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3 posts tagged we get what we intend

Intention

My dad has a saying, “You get what you intend, not what you hope for.” How many things in our lives are we actually intentional about, though? In the creative (and development) world, I consistently see studios grow beyond their optimal size. Our culture rewards it, and often our internal drive is to be bigger because we’re told that bigger is better. But is it?

I haven’t been distracted by pushing a boulder up the wrong hill. I get to focus on doing really great work for excellent clients.

Like Berger & Föhr, I’ve been intentional about operating as a shop of one—I’m a bit of a design and development multi-tool. Some projects I team up with others (like Berger & Föhr) and other projects I handle by myself. I may not be this size forever, but it has been an intentional choice and a lot of rewarding things have come from it. The biggest bonus, though, is simply that I haven’t been distracted by pushing a boulder up the wrong hill. I get to focus on doing really great work for excellent clients. And, contrary to popular belief, my access to bigger and better projects has often come as a result of my practice size, not at the expense of it.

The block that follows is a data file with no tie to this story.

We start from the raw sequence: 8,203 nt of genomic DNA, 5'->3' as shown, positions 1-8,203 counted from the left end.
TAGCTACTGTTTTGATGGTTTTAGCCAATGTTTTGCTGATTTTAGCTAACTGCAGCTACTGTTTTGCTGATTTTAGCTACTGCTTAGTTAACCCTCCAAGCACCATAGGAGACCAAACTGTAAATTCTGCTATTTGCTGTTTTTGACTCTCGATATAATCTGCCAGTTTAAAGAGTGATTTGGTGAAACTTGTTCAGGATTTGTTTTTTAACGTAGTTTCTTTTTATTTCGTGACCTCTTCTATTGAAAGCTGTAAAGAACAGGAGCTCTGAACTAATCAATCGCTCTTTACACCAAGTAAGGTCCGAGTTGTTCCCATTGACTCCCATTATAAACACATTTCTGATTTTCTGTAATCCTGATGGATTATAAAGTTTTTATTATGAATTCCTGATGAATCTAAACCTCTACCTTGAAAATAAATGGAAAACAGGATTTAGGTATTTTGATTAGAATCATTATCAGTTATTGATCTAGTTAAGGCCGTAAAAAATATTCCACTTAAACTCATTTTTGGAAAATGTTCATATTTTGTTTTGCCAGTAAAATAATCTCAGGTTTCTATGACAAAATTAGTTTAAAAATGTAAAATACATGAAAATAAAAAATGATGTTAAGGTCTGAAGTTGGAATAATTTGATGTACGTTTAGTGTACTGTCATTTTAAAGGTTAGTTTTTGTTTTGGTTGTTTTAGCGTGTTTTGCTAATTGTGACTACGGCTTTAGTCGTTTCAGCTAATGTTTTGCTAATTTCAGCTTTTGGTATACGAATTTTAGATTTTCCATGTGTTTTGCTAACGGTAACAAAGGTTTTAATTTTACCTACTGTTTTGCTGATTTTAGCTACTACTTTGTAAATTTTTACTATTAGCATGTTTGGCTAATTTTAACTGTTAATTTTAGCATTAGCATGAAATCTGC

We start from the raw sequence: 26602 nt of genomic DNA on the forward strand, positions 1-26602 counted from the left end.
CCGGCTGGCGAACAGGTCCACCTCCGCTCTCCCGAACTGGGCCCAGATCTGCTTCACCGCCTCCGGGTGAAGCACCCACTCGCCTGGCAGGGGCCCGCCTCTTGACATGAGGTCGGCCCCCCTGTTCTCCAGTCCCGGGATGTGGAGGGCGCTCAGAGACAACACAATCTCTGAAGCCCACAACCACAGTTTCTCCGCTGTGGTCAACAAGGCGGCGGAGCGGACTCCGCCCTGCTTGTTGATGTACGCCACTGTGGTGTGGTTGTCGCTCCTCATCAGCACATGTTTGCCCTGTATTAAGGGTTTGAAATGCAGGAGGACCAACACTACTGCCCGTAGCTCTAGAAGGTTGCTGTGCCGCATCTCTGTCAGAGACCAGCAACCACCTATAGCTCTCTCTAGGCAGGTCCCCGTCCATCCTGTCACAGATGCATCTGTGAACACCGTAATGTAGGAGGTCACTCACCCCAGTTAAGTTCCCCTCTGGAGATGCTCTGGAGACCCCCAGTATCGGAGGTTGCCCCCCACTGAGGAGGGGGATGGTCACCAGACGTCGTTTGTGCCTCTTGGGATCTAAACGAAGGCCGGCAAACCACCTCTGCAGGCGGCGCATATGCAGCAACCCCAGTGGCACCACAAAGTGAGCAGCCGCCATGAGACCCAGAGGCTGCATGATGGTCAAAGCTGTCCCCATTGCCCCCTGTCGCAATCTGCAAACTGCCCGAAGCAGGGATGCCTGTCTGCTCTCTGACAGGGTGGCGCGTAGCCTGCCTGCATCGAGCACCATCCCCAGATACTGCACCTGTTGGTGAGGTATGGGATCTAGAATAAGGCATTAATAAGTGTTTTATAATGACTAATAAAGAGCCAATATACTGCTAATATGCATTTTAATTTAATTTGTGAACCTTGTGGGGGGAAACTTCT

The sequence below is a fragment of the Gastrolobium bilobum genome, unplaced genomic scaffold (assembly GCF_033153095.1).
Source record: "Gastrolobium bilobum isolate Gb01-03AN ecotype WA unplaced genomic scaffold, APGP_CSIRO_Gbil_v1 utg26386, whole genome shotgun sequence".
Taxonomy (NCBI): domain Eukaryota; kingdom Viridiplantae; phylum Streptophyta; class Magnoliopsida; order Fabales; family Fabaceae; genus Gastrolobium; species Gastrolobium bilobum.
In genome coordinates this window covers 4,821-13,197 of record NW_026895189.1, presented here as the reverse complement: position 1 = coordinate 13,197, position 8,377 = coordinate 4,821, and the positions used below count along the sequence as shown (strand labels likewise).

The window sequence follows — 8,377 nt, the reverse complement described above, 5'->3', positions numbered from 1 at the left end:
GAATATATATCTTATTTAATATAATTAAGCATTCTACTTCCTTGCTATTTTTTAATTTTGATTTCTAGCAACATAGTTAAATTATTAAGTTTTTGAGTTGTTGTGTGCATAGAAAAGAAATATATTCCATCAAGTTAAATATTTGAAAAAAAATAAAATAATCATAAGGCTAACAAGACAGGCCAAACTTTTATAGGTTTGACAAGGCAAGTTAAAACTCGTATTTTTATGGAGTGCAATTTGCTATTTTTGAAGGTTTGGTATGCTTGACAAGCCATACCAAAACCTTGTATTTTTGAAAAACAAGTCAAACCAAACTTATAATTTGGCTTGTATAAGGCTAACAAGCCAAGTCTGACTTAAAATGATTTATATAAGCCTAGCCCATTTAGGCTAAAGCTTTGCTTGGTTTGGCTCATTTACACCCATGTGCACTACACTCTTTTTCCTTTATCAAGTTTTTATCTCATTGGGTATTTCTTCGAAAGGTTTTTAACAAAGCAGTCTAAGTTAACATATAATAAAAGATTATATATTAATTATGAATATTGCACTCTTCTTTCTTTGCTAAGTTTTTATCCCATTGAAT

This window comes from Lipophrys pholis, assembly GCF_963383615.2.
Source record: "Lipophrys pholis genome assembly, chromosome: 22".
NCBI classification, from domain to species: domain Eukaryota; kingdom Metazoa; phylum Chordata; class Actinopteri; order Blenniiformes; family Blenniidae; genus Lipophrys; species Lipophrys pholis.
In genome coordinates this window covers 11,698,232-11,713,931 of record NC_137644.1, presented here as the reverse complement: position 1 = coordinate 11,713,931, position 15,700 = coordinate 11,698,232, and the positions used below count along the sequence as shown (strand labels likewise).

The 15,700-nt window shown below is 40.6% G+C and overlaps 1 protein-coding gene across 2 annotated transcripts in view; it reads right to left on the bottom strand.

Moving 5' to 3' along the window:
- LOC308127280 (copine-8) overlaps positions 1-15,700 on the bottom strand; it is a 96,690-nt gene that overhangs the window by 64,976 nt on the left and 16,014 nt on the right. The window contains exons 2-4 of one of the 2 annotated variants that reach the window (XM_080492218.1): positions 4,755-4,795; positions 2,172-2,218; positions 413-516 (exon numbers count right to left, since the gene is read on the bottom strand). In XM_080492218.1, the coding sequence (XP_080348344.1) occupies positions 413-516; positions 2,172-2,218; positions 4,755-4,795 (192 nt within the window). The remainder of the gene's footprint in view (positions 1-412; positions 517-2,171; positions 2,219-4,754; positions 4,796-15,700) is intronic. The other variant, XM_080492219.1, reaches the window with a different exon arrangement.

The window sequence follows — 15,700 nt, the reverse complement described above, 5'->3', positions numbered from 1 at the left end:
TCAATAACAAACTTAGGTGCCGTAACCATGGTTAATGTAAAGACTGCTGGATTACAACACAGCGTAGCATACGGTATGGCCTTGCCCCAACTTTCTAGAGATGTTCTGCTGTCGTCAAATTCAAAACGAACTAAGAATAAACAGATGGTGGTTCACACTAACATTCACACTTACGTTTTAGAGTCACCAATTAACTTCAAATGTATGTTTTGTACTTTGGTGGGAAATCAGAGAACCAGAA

How intentional are you about the size and goals of your business?

3-Way Street

Ron Gabriel put together a video highlighting interactions between cyclists, pedestrians, and motorists at just one of NYC’s over 12k intersections. The results are pretty much what you would expect, but it’s interesting to watch, nonetheless.

He has some more information about the video and project on his blog.

(via @brad)

Skeletal models and super-sized hypocrisy

I don’t usually combine several quotes spread across the same article into one post, but I had trouble deciding what to include this time.

I feel like body image and eating disorders—in this case in relation to the fashion industry—is something we often have in the back of our minds, but we don’t often take the time to stop and think about. Our culture is constantly changing and adjusting, but much of it is not an accident. In many ways we get the culture and taste that we intend.

These issues effect men and women far outside the fashion industry. And fashion is not at all to blame—at least, not in its entirety—but it’s one very visible area of culture that maybe we should start intending or expecting something different from.

(via @chadfowler)